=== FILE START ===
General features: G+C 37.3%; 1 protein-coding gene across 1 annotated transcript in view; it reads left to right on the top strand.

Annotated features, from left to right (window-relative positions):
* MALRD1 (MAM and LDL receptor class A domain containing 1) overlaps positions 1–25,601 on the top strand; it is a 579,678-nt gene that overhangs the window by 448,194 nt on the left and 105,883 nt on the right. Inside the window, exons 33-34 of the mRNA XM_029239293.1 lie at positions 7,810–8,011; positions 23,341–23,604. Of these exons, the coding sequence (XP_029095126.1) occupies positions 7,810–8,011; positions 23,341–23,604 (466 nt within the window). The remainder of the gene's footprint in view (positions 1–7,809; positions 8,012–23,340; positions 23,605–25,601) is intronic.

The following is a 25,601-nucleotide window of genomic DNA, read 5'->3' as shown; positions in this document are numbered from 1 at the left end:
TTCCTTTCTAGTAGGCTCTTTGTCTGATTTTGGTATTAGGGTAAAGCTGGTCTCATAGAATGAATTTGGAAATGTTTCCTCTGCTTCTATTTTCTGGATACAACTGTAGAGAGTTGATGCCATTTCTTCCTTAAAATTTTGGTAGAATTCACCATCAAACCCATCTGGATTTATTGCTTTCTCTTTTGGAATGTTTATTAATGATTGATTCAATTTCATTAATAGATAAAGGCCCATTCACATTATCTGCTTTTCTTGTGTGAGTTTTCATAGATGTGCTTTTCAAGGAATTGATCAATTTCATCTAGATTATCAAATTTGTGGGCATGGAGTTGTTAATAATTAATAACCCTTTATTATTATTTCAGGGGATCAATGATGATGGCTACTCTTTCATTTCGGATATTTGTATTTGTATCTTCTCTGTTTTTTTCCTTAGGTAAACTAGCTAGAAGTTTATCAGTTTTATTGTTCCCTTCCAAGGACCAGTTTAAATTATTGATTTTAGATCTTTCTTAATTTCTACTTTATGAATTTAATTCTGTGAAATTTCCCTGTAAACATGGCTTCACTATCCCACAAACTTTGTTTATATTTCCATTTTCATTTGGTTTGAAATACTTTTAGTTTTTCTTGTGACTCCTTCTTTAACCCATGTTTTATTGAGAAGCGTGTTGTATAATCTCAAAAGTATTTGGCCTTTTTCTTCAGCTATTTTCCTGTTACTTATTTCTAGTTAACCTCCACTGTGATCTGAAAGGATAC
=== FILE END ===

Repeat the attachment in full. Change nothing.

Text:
General features: G+C 37.3%; 1 protein-coding gene across 1 annotated transcript in view; it reads left to right on the top strand.

Annotated features, from left to right (window-relative positions):
* MALRD1 (MAM and LDL receptor class A domain containing 1) overlaps positions 1–25,601 on the top strand; it is a 579,678-nt gene that overhangs the window by 448,194 nt on the left and 105,883 nt on the right. Inside the window, exons 33-34 of the mRNA XM_029239293.1 lie at positions 7,810–8,011; positions 23,341–23,604. Of these exons, the coding sequence (XP_029095126.1) occupies positions 7,810–8,011; positions 23,341–23,604 (466 nt within the window). The remainder of the gene's footprint in view (positions 1–7,809; positions 8,012–23,340; positions 23,605–25,601) is intronic.

The following is a 25,601-nucleotide window of genomic DNA, read 5'->3' as shown; positions in this document are numbered from 1 at the left end:
TTCCTTTCTAGTAGGCTCTTTGTCTGATTTTGGTATTAGGGTAAAGCTGGTCTCATAGAATGAATTTGGAAATGTTTCCTCTGCTTCTATTTTCTGGATACAACTGTAGAGAGTTGATGCCATTTCTTCCTTAAAATTTTGGTAGAATTCACCATCAAACCCATCTGGATTTATTGCTTTCTCTTTTGGAATGTTTATTAATGATTGATTCAATTTCATTAATAGATAAAGGCCCATTCACATTATCTGCTTTTCTTGTGTGAGTTTTCATAGATGTGCTTTTCAAGGAATTGATCAATTTCATCTAGATTATCAAATTTGTGGGCATGGAGTTGTTAATAATTAATAACCCTTTATTATTATTTCAGGGGATCAATGATGATGGCTACTCTTTCATTTCGGATATTTGTATTTGTATCTTCTCTGTTTTTTTCCTTAGGTAAACTAGCTAGAAGTTTATCAGTTTTATTGTTCCCTTCCAAGGACCAGTTTAAATTATTGATTTTAGATCTTTCTTAATTTCTACTTTATGAATTTAATTCTGTGAAATTTCCCTGTAAACATGGCTTCACTATCCCACAAACTTTGTTTATATTTCCATTTTCATTTGGTTTGAAATACTTTTAGTTTTTCTTGTGACTCCTTCTTTAACCCATGTTTTATTGAGAAGCGTGTTGTATAATCTCAAAAGTATTTGGCCTTTTTCTTCAGCTATTTTCCTGTTACTTATTTCTAGTTAACCTCCACTGTGATCTGAAAGGATAC